One option was to keep the terminal as is. The consulting group did not recommend this as the terminal has too many structural and safety problems. The list of problems include: mold growth, roof leakage, differential settlement, blocking runway line of sight, passenger boarding, potential equipment damage from basement flooding, outdated electrical and mechanical systems, no sprinkler system, code deficiencies, insufficient parking setback, and interior traffic circulation issues. The terminal could be rehabilitated for $18.3 million, however, that would leave many issues unresolved and leave no room for expansion.

The consulting group recommended that a brand new passenger terminal would the best solution to the current terminal's problems. Five locations for a new terminal were evaluated favoring a site between the cargo apron and general aviation apron. Ground was broken on the new terminal in July 2009, with completion expected by 2011. The building was named the Byron L Dorgan Terminal, in honor of retired North Dakota Senator Byron Dorgan. It was opened and dedicated on August 30, 2011.

The new passenger terminal, designed by JLG Architects, is a two-story building, with Delta and Allegiant ticketing counters, baggage claim carousel, and several rental car agencies. The first floor has an inline checked baggage screening system. The Grand Forks Regional Airport Authority has several offices on the second floor, along with the TSA security checkpoint. Beyond security is a waiting area for both of the airport's gates. Red River Valley Grill also serves both the public and secured side of the airport for concessions and beverages. There is also a small gift shop in the grill.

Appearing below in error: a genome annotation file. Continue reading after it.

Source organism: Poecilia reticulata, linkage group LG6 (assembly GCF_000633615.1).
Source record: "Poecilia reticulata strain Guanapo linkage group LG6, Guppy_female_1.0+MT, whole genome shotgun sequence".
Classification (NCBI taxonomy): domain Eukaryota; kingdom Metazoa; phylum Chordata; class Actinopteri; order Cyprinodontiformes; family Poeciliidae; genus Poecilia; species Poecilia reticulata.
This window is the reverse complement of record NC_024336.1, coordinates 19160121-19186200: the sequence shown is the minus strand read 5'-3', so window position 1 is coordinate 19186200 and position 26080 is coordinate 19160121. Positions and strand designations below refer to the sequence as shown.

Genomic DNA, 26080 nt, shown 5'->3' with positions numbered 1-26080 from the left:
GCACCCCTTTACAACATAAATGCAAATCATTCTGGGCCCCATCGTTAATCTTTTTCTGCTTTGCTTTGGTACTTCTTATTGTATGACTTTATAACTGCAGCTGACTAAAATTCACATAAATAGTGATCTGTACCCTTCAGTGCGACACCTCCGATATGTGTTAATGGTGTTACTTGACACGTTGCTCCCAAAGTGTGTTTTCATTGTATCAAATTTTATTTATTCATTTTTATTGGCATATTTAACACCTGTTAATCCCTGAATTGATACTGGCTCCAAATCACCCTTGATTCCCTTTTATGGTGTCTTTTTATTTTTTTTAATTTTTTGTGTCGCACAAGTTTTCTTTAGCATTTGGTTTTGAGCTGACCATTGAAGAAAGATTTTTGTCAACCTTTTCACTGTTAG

UND AerospaceEdit

GFK's largest tenant is not an airline, but the University of North Dakota's John D. Odegard Aerospace Program. The university utilizes 11 heated hangars to house approximately 120 aircraft. A flight operations building that is the headquarters for dispatching aircraft, pre-briefing students for flights, and an on-site cafeteria on the top level of the five-story building. GFK also houses UND's Unmanned Aerial Systems (UAS) training facility. The facility is used for ground briefings, flight simulators, and systems training for students who are pursuing a major focusing on unmanned aircraft. The most recent addition at GFK was a new hangar for UND's helicopter flight training operations completed December 2011.[7]

Most operations (takeoff and landing) at GFK is from the University of North Dakota. The UND Aerospace Foundation occupies the northeastern (Bravo), and eastern (Charlie) ramps on the airport. UND operates a fleet over 120 aircraft including Cessna 172s, Cessna 150s, Piper Seminoles, Piper Archers, and several Beechcraft King Air 90s and a pair of American Champion Decathlons for flight training. UND also owns a Cessna Citation, however, used for atmospheric research and not used for flight training. Several buildings complement such a fleet of aircraft, including a dispatch center, a full-time maintenance center, and dedicated line support personal and much more.


Grand Forks International Airport covers 1,618 acres (655 ha) and has four runways:[1]

  • Runway 9L/27R: 4,206 ft × 100 ft (1,282 m × 30 m) concrete
  • Runway 17L/35R: 3,901 ft × 75 ft (1,189 m × 23 m) concrete
  • Runway 17R/35L: 7,351 ft × 150 ft (2,241 m × 46 m) asphalt
  • Runway 9R/27L: 3,300 ft × 60 ft (1,006 m × 18 m) concrete

Due to the increased amount of general aviation traffic, primarily from the UND Aerospace flight training school, a fourth runway has been completed on the southeast side of the airport. It is a parallel east–west runway named 9R/27L. The previous runway 8/26 was renamed in October 2008 to 9L/27R in preparation for the new runway.


In 2015 the airport had 298,525 aircraft operations, average 817 per day: 68% general aviation, 32% air taxi, 1% commercial, and <1% military. In April 2017, there were 92 aircraft based at this field: 67 single-engine, 14 multi-engine, 4 jet, and 7 helicopter.[1]